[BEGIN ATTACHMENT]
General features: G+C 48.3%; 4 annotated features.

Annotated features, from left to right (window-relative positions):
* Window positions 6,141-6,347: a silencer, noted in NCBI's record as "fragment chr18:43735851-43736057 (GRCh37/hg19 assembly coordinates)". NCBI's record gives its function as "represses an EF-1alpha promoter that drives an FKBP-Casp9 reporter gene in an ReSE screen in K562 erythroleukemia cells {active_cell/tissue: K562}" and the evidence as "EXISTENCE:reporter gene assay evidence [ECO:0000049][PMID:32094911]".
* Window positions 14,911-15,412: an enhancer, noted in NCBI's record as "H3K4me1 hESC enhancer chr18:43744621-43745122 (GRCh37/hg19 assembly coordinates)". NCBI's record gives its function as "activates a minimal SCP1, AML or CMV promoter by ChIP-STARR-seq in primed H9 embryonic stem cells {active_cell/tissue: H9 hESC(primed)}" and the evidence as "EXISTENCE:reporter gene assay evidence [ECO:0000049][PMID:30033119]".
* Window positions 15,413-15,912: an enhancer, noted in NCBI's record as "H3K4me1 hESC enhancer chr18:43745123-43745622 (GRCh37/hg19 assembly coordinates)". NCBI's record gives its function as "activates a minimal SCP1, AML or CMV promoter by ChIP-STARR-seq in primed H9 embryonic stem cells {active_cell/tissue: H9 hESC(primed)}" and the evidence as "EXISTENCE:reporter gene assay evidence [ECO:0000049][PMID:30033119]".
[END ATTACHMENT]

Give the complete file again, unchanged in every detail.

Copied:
General features: G+C 48.3%; 4 annotated features.

Annotated features, from left to right (window-relative positions):
* Window positions 6,141-6,347: a silencer, noted in NCBI's record as "fragment chr18:43735851-43736057 (GRCh37/hg19 assembly coordinates)". NCBI's record gives its function as "represses an EF-1alpha promoter that drives an FKBP-Casp9 reporter gene in an ReSE screen in K562 erythroleukemia cells {active_cell/tissue: K562}" and the evidence as "EXISTENCE:reporter gene assay evidence [ECO:0000049][PMID:32094911]".
* Window positions 14,911-15,412: an enhancer, noted in NCBI's record as "H3K4me1 hESC enhancer chr18:43744621-43745122 (GRCh37/hg19 assembly coordinates)". NCBI's record gives its function as "activates a minimal SCP1, AML or CMV promoter by ChIP-STARR-seq in primed H9 embryonic stem cells {active_cell/tissue: H9 hESC(primed)}" and the evidence as "EXISTENCE:reporter gene assay evidence [ECO:0000049][PMID:30033119]".
* Window positions 15,413-15,912: an enhancer, noted in NCBI's record as "H3K4me1 hESC enhancer chr18:43745123-43745622 (GRCh37/hg19 assembly coordinates)". NCBI's record gives its function as "activates a minimal SCP1, AML or CMV promoter by ChIP-STARR-seq in primed H9 embryonic stem cells {active_cell/tissue: H9 hESC(primed)}" and the evidence as "EXISTENCE:reporter gene assay evidence [ECO:0000049][PMID:30033119]".